No, this is nothing to do with magic cure-alls, silver bullets or even preventative lifestyle advice. And it’s certainly not an article I wrote, but one I chanced upon.
One morning, a few weeks ago, I went into the staff tea room for my ten-minute morning tea break, and found a print-out copy of this article on the table: When Evidence Says No, but Doctors Say Yes (by David Epstein & Propublica, published by The Atlantic on February 22, 2017). I was intrigued, and started reading.
Being a short break, I didn’t get too far, but over the course of a couple of weeks or so, I progressively read fragment after fragment (don’t know why it never occurred to me to look up the article at home, and just read it all in one go… Probably because I liked the convenience (?) of having a printed copy in the tea room – gives me something to do other than eat in those ten-minute breaks).
It is quite a long article, but certainly a worthwhile read, especially considering that we’re all probably going to need medical treatment for something in our lives, and it could very well be for something cardiovascular-related (although what the article talks about can be applied to other areas of medicine too – cardio is just from some of anecdotes they use). If it’s too much reading, there’s also an audio version (as I discovered after searching for the article online after I’d finished reading it (for purposes of adding a link to this post, of course) – not that I’d have listened to the audio anyway…)
As a health professional, I suppose the article also drills into me the importance of “continuing professional development”, or CPD (says me, writing this while merrily ignoring a stack of year-old Pharmacy journals on the table beside me that I never got around to reading…)
I actually still don’t know who printed out this article and put it on the tea room table, but I wonder if that was their intention… We don’t often have interesting material like this left on the table. Usually it’s the same Pharmacy journals I receive (and ignore) at home. (Ok, before you get the wrong idea that I really don’t care about CPD, I actually do; it’s just that I haven’t had a lot of energy and/or motivation. But, hey, I will rectify that.)
Of course, the article has broader implications, outside of healthcare. One of the main issues seems to be that doctors will keep prescribing the same treatments over and over again, despite lack of supporting evidence, because they’re following some sort of protocol (the consideration about being able to defend themselves in a lawsuit, should anything go wrong, is a sad yet valid point…)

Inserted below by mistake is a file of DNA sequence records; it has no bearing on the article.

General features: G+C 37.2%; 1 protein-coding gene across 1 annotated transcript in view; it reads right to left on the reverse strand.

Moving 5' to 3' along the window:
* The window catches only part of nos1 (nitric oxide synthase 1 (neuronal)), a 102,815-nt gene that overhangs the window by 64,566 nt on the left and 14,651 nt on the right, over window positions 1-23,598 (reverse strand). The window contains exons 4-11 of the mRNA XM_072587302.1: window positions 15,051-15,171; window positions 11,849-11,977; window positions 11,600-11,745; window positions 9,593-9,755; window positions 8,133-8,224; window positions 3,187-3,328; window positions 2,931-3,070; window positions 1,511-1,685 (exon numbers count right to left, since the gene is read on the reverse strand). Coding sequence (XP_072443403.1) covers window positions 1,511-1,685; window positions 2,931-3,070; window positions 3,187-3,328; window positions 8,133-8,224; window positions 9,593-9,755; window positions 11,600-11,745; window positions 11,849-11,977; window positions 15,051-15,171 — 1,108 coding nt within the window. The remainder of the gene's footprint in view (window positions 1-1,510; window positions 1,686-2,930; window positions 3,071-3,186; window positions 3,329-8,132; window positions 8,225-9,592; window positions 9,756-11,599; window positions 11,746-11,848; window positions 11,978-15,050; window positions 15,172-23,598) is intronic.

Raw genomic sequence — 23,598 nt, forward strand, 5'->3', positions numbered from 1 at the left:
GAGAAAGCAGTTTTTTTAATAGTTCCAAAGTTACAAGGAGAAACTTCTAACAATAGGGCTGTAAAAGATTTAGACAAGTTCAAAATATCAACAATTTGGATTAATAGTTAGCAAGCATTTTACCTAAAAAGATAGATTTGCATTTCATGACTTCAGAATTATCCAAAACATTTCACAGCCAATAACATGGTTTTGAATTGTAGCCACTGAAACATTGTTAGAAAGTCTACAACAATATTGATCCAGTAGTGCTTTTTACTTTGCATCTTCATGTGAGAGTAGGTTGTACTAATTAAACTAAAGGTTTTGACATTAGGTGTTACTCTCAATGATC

And I suppose it made me think about some things I might do, simply because that’s how it’s always been done – in and outside of the workplace – even though there’s no real supporting “evidence”, or the original reasons for doing it no longer exist. I’ve often thought that new employees are better at conceiving change in a workplace. They might need help instigating the change, but the idea is theirs, and could only be found because their mind is still trying to understand what the heck goes on in this place. But I digress…
Back to this article…
When I was reading it, I suppose I was reading it more from the point-of-view of a patient, rather than that of a health professional (even though I read the whole thing, incrementally, at work). And I suppose what I’ve gotten from the article is that it’s ok to question what people tell you, it’s ok to seek a second (or third) opinion, and it’s ok if you don’t want what everyone else is having.
And, of course, it’s not necessarily the doctors themselves that are to blame, but the system in which they exist. It’s hard enough to change things in a workplace, but imagine trying to change the practice of every doctor (or pharmacist, or other healthcare professional, for that matter) in an entire country (or the world!) As the article says, major changes tend to be generational; but maybe if we’re a bit more aware, and if we take a bit more responsibility, maybe we can help the process along.